Moribund have done it again and discovered another atramentous gem in the underground in the form of Pennsylvania's Pact. Taking traditional black metal and warping it to their own design, Pact's knowledge of the occult, literature, and philosophy forms the foundation for their own golden dawn. Comprised of guitarist Wretch, vocalist Hag and T on drums, the six-year old band describes its music as being "driven by the forces of chaos and death." Having all played in previous extreme metal outfits, sometimes with each other and sometimes apart, the three musicians "throw [their combined tastes] all into the melting pot with a black metal score ultimately in mind" to create the "trance-inducing yet brutal and intense black metal" that is their debut, The Dragon Lineage of Satan, a work they refer to as "a monument of individual empowerment and exaltation."
On the writing process for The Dragon Lineage of Satan, the band forms the tracks out of riffs, "some written before rehearsals and some parts just come out during practice. After a few good ideas come up that fit together satisfactorily the rest of the song just keeps building off it until we all feel it's complete." Their music is as their philosophy it seems, intricate, detailed, well-studied, and evolved from a core that is beyond good and evil that takes its final form only when it has come to fully embody their collective vision. The lyrics also undergo the same level of scrutiny, "the lyrical ideas are either written before the song is complete, but sometimes are also written or changed during a rehearsal or even as late as the recording process." As for their sound, where some black metal bands have chosen to expand their sound by including orchestral and/or keyboard elements into their sound, Pact "don't see any of those things fitting in with [their] vision of black metal." Given the themes behind The Dragon lineage of Satan, such pomp would be considered superfluous, even detrimental to their goal "to cause change!"
Pact call upon a number of sources to bring about their vision of "the destruction of herd mentality and mental mediocrity," infusing their music with the philosophies and traditions practices of the Golden Dawn, Germanic, and chaos magick, as well as the philosophies of Nietzsche and Kant, and the poetry of Blake, Crowley, and Baudelaire. Infamous for their anti-Christian views, Crowley and Nietzsche are not unfamiliar to those within black metal circles and are regularly cited as influential figures. Crowley's libertine maxim to "Do what thou wilt" has been frequently misconstrued as hedonistic licence instead of the disciplined search for true individuality that it was intended as (despite Crowley's own failings to challenge many of his own prejudices). Similar to his idea of will as transcending the limitations of religious doctrine, Nietzsche's attacks on the herd morality espoused by Christian doctrine and his concept of the transvaluation of values both hold great weight and provoke much debate for black metal philosophies. Blake's links to the Romantics and the philosophical and mystical undercurrents to his works mark it out as the expression of, again, something transcendent, something that bows to no master other than that of a higher purpose that no religion can embody. And Baudelaire's principle themes of sex and death in his most famous work, Les Fleurs du mal (The Flowers of Evil), were so controversial that attempts to suppress it were successful. It requires no stretch of the imagination to see the influence these writers have had on the 20th and 21st centuries, least of all to acknowledge their relevance. When asked why their philosophy and practices takes their inspiration from 19th century (bar Kant) sources, they argue that "the words of the great poets, philosophers, artists, or magicians of the past are heard, as these personas carried the most sustenance. As long as useful information is being put forth, it can't become redundant. There would be nothing modern had nothing from the past been incorporated." That impact lies at the core of Pact's debut. Seeing religion as a disease that has "plagued the earth by keeping people locked in the position of follower," Hag's lyrical content encapsulates the band's anti-religious philosophy "to push limitations, and live by one's own code, ultimately following one's own will."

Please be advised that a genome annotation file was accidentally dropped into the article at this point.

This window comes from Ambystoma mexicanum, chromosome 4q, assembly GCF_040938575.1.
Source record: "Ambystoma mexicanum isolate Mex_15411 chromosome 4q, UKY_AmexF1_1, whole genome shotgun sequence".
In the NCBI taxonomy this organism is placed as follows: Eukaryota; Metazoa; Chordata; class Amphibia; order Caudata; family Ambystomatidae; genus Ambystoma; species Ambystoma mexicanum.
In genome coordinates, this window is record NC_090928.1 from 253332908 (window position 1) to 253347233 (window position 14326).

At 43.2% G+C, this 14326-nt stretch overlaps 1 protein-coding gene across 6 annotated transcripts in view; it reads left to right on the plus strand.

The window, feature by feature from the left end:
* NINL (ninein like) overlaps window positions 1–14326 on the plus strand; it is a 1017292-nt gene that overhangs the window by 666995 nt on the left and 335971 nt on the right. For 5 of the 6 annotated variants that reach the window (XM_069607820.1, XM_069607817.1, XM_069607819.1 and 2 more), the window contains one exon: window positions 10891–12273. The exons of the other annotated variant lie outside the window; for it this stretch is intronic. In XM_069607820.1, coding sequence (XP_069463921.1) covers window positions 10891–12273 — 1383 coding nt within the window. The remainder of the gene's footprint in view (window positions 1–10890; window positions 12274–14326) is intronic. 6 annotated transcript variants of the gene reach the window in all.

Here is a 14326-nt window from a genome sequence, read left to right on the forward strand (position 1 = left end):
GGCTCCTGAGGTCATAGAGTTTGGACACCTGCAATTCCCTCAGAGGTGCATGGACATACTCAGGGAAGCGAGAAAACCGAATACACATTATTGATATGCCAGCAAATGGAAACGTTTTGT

Recorded and produced "all without outside help", their relationship with Moribund is one of mutual respect, the label dealing with promotion and leaving Pact to carve out their sonic vision. With the album released through Moribund on January 31st, you may want to take Pact's advice and "look up the aristocratic soul, Fredrich Nietzsche and see for yourself" what their vision of change is.
Thanks to Pact for taking time out for the interview.
(Click here to read our review of The Dragon Lineage of Satan)